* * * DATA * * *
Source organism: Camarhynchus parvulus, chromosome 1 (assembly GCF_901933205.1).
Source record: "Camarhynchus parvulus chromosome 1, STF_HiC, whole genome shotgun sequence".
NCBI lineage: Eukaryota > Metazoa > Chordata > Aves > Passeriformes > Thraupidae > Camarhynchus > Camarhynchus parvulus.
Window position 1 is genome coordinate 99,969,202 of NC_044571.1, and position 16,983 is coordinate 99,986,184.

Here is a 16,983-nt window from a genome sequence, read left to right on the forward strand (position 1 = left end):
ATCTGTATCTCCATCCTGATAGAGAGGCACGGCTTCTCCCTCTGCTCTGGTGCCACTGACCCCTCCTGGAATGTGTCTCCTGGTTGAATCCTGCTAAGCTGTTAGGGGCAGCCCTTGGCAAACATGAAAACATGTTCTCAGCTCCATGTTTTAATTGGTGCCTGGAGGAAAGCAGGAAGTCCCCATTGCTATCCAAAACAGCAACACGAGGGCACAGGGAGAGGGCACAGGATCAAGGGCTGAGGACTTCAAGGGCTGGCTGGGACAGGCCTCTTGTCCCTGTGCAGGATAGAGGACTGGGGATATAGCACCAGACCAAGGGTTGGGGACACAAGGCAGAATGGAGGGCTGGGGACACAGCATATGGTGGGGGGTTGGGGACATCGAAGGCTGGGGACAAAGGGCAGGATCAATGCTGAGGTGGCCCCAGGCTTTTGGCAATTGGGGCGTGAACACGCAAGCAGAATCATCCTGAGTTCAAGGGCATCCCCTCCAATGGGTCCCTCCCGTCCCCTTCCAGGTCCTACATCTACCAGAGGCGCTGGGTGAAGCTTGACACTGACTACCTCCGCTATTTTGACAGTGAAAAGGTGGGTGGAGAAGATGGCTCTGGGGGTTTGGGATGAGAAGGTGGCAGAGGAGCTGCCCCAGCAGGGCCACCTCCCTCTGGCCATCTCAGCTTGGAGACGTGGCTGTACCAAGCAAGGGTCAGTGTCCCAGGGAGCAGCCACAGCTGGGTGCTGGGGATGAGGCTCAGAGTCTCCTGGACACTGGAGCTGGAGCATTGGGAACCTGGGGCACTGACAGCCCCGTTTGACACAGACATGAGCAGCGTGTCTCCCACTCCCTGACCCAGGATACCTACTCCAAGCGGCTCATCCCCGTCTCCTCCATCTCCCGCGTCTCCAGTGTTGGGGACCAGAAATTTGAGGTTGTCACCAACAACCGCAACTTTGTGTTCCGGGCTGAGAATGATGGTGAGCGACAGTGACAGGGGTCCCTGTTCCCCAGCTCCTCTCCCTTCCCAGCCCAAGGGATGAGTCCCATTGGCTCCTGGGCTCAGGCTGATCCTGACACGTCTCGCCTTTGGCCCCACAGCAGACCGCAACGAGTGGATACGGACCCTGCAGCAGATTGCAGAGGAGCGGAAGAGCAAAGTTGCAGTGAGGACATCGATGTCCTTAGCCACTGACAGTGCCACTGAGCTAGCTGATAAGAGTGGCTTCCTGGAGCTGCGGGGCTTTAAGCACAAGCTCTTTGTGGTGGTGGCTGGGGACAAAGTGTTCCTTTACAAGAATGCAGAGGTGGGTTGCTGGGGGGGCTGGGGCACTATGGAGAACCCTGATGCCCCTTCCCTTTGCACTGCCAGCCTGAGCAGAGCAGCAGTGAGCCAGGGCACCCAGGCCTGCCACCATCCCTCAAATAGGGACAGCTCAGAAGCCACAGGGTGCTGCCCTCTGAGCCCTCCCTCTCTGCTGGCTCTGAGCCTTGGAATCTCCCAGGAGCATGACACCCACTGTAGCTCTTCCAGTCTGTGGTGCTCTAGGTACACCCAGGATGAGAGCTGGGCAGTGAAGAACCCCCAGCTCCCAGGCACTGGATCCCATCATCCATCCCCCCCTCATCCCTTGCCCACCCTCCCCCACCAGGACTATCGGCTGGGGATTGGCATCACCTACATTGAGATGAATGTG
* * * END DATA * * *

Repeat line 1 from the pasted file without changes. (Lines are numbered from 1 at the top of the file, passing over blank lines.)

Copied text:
Source organism: Camarhynchus parvulus, chromosome 1 (assembly GCF_901933205.1).